Marisa and Donato: omnipresent in 2000

The singer affirms her pop muse status, supported by unusual marketing strategies, while the pianist and songwriter has one of the most productive years in his career

Tom Cardoso e Carlos Calado
There was much talk - favorable, that is - about them in 2000. After a four-year break, Marisa Monte managed to attract full attention to her fifth album, Memórias, Crônicas e Declarações de Amor; almost a million copies sold, so far, in a year when the record industry in Brazil suffered considerable economic distress. Without appearing on TV shows, striking poses for fancy magazines or getting involved in polemic issues, Marisa gets to be as popular as Roberto Carlos, who has been a star for about 30 years. One of the guests in her album (he appeared in the tracks Abololô and Sou Seu Sabiá) is João Donato, another artist who is not known for making any concessions and also enjoyed great media exposure in 2000. He recorded like there was no tomorrow and wrapped the year receiving the prestigious Shell Awards for lifetime achievement.

"I am not building up a career, but a life". This has been Marisa Monte’s motto ever since journalist Nelson Motta introduced her to the public by the late 80s. The singer has taken very few questionable decisions along the years, carefully planning each production and promotion step for her albums, never allowing her image and persona to be overexposed. Thus, she was turned into a cult and pop singer, both at once. A phenomenon which can also be explained by her voice, the choice of repertoire, the mindful production of her albums and planning of local and international tours.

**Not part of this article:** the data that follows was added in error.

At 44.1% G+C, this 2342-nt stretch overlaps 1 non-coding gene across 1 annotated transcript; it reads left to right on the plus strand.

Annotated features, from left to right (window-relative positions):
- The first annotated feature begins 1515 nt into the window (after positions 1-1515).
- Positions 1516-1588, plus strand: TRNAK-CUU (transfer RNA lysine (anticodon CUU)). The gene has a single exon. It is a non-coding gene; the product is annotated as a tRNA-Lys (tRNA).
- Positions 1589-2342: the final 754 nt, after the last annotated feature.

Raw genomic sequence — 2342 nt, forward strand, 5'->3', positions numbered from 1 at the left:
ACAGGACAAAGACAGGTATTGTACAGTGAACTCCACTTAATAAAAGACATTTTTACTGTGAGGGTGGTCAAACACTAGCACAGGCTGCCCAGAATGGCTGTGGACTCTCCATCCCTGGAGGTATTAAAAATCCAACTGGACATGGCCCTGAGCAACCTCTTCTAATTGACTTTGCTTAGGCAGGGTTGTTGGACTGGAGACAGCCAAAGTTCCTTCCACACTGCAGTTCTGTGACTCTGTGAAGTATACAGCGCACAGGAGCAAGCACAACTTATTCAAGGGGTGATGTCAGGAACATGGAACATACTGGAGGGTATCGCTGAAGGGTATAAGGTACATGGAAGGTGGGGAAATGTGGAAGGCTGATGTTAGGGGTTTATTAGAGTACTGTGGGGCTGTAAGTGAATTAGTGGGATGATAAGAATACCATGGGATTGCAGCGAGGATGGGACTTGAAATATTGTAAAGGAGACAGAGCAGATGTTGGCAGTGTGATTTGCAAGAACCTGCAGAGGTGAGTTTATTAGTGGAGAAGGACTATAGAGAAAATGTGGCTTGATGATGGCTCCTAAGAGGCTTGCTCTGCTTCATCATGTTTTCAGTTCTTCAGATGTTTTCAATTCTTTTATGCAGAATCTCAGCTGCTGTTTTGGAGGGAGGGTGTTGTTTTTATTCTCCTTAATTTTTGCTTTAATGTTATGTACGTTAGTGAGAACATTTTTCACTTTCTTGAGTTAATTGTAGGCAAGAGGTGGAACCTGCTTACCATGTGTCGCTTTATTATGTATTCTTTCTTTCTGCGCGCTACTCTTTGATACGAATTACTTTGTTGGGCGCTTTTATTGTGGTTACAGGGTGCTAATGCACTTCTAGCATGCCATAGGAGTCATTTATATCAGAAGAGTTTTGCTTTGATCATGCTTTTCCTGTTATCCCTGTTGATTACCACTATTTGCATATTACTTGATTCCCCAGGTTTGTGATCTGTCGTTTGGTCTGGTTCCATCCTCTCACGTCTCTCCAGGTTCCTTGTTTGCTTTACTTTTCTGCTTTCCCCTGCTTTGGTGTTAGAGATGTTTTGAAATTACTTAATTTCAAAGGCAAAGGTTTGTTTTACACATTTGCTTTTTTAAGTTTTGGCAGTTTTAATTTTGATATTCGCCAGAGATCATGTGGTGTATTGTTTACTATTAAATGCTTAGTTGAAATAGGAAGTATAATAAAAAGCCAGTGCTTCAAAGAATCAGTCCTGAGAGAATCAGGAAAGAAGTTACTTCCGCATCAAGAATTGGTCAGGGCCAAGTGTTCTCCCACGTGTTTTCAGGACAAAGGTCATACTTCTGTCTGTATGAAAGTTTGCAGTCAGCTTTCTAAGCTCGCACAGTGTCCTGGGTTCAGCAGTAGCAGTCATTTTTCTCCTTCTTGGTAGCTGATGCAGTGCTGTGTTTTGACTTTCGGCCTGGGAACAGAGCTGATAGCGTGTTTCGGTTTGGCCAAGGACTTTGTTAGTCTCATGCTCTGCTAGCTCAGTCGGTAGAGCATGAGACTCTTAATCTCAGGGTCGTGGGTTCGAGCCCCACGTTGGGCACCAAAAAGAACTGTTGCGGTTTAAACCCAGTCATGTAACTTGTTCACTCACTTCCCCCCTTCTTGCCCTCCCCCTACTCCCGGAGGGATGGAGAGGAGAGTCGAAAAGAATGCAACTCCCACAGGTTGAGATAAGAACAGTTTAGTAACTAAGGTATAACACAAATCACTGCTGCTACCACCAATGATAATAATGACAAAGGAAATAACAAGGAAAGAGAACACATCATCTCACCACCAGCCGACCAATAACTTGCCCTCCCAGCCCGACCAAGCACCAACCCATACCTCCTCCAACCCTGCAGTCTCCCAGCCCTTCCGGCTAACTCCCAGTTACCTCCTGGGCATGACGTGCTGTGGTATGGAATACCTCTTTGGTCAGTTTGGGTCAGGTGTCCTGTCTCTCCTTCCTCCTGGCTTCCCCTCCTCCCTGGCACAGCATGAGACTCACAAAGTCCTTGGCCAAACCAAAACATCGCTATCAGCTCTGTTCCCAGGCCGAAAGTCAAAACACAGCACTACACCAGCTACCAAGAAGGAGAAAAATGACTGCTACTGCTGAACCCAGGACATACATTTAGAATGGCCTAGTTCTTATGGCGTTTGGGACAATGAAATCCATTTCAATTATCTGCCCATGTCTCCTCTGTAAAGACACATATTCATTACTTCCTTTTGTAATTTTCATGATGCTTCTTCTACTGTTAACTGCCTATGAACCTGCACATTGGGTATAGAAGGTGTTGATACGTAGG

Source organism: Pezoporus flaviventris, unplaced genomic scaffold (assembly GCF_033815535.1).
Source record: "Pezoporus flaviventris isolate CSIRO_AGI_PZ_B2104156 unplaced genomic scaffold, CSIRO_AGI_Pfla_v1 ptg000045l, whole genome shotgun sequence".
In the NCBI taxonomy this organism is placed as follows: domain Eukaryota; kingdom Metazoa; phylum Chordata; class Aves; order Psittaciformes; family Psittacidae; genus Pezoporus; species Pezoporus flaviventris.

If she depended on the support and musical wit of Nelson Motta in the beginning of her journey, today Marisa shows a remarkable sense of independence: for example, she took all of the pictures on the new disc’s booklet herself. The production was split (yet once again) with Arto Lindsay and more than half of the songs in it were written with Arnaldo Antunes and Carlinhos Brown, currently two of the most hyped BPM songwriters.

Before releasing Memórias..., Marisa had been praised by critics and audiences for having produced the CD Tudo Azul, with samba school Portela’s Old School performers, early in 2000. After a short Brazilian tour with the samba group and a few interviews on the TV, the singer vanished as if by magic. After all, she was getting too visible and the mystery on her upcoming album had to be kept.

Marisa isn’t hot only in Brazil - her fifth album has been released in 25 countries. In New York City, where she performed for over 3 thousand people at the Beacon Theatre in October, she has also crafted a misleading image - while her CD can be heard at venues in the Soho and the Village, she is referred to, by the local papers, as “Brazil’s Madonna”.

João Donato, on the other hand, has been around way much longer - he is regarded as a bossa nova forerunner - but the energy that he displayed along 2000 was that of a kid. The Shell Award for Lifetime Achievement received last December was a stylish way to finish a specially productive year. Moreover: he cheered up his fans with a surprisingly fast recovery, after having had a heart attack by the end of 1999.

Donato’s musical reaction started out in April, with the release of the CD Amazonas, printed in Brazil and abroad on American label Elephant Records. Just like he used to do in the 60s, João chose to play with a trio, where he feels very much at home.

The good feedback on that album, especially in the USA, has granted Donato the recording of a new one on the same label, scheduled for September 2001. But before that, by March, Elephant Records might put out a CD that the bossa nova master recorded live, along with the Orquestra Jazz Sinfônica, in April of 2000, in São Paulo.

Concerning recordings, Donato’s economic piano could also be heard in other artists’ productions released last year, such as Mémórias... (Marisa Monte), Tanto Tempo (Bebel Gilberto), Entidade Urbana (Fernanda Abreu) and Máquina de Escrever Música (Moreno Veloso) . Also noteworthy was Donato’s performance at the Free Jazz Festival, in October.